What is a network loop?

A network loop occurs when a network has more than one active path carrying information from the same source to the same destination. This looping of information amplifies itself using the additional path instead of stopping when it reaches its destination. Network loops might cause a slow, irregular Internet connection or network failure.

The Impact of Network Loops

When a network loop overwhelms broadcast traffic and degrades network performance, it is termed a “broadcast storm”. Some NETGEAR switches use Spanning Tree Protocol (STP) to identify and remove network loops and prevent broadcast storms.

Switching Loops: A Closer Look

A switching loop or bridge loop occurs in computer networks when there is more than one layer 2 path between two endpoints (e.g., multiple connections between two network switches or two ports on the same switch connected to each other). The loop creates broadcast storms as broadcasts and multicasts are forwarded by switches out every port, the switch or switches will repeatedly rebroadcast the broadcast messages flooding the network.

The Effect of a Switching Loop on Network Performance

When there is a switching loop on your network, the destination will be unreachable until the switching loop disappears because to join the next network hop you have to pass by the previous one. This can take several minutes depending on the routing protocol that is used (i.e., OSPF, RIPv2, etc.). Switching loops also generate broadcast storms, since the broadcast packets are forwarded to every port on the switch; the switch will repeatedly rebroadcast the broadcast messages, thus flooding the network.

Common Network Loop Examples

Let’s take a look at some common network loop examples, including resolutions.

Network Switch Connected to Itself with an Ethernet Cable

Problem: Both ends of an Ethernet cable are plugged into the same network switch.

Solution: Unplug the Ethernet cable.

Router Connected to Itself with an Ethernet Cable

Both ends of an Ethernet cable are plugged into the same router.

Problem: Both ends of an Ethernet cable are plugged into the same router.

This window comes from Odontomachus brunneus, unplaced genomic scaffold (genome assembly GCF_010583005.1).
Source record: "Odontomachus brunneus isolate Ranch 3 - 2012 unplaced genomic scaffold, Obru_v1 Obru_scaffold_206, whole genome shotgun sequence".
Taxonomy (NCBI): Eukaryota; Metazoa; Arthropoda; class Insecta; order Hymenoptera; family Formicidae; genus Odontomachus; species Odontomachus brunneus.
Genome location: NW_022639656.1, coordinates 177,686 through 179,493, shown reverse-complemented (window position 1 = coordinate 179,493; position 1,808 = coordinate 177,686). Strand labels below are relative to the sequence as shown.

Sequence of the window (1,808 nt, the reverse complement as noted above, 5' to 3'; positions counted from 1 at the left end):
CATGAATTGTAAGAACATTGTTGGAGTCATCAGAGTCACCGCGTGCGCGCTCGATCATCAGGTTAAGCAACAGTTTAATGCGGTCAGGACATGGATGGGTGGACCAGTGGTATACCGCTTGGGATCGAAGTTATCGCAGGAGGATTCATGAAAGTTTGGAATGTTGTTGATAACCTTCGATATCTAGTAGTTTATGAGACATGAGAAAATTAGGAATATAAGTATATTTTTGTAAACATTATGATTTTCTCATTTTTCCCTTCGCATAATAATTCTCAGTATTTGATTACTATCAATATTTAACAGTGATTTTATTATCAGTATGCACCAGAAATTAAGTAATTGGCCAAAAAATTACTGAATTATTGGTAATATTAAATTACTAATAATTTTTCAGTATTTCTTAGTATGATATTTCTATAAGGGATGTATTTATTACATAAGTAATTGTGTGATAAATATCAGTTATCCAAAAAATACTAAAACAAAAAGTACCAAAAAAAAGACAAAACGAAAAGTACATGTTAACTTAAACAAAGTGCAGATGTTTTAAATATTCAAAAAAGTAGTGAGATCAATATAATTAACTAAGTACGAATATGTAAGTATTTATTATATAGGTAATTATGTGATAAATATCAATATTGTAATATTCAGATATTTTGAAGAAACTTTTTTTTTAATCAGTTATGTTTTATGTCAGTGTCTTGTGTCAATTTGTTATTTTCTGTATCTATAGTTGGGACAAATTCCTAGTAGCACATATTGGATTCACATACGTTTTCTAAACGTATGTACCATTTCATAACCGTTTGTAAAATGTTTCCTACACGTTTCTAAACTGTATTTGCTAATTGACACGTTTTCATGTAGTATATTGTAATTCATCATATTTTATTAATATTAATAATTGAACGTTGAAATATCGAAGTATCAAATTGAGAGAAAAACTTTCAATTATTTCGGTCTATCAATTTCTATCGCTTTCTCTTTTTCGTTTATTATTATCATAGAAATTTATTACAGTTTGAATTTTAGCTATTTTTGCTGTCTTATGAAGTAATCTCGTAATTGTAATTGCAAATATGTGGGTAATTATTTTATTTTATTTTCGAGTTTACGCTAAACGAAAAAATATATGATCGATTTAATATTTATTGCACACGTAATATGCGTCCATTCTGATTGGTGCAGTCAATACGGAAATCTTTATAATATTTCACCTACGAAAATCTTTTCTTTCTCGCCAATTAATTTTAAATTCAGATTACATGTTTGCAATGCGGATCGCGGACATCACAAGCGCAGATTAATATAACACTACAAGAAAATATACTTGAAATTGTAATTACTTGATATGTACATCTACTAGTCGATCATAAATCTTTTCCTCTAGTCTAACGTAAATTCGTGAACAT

Solution: Unplug the Ethernet cable.

Wireless Device Connected to a Router Using Both WiFi and Ethernet

A wireless device is connected to a router using both WiFi and Ethernet.

Problem: A wireless device is connected to a router using both WiFi and Ethernet. The wireless device could be an IP camera, a computer, a printer, a smart home hub, or any other device that supports both wired and wireless connections.

Solution: Disconnect the Ethernet cable from your device or turn off your device’s WiFi.

Wireless Device Connected to a Range Extender Using Both WiFi and Ethernet

A wireless device is connected to a wireless extender using an Ethernet cable, but the device’s WiFi is not turned off.

Problem: A wireless device is connected to a wireless extender using an Ethernet cable, but the device’s WiFi is not turned off. The wireless device could be an IP camera, a computer, a printer, a smart home hub, or any other device that supports both wired and wireless connections.

Solution: Disconnect the Ethernet cable from your device or turn off your device’s WiFi.

Orbi Satellite Connected to Itself with an Ethernet Cable

Both ends of an Ethernet cable are plugged into the same Orbi Satellite.

Problem: Both ends of an Ethernet cable are plugged into the same Orbi Satellite.

Solution: Unplug the Ethernet cable.

Conclusion

Understanding network loops and their potential impact on network performance is crucial for maintaining a stable and efficient network. By identifying and resolving network loops, you can prevent broadcast storms and ensure a smooth, reliable Internet connection.

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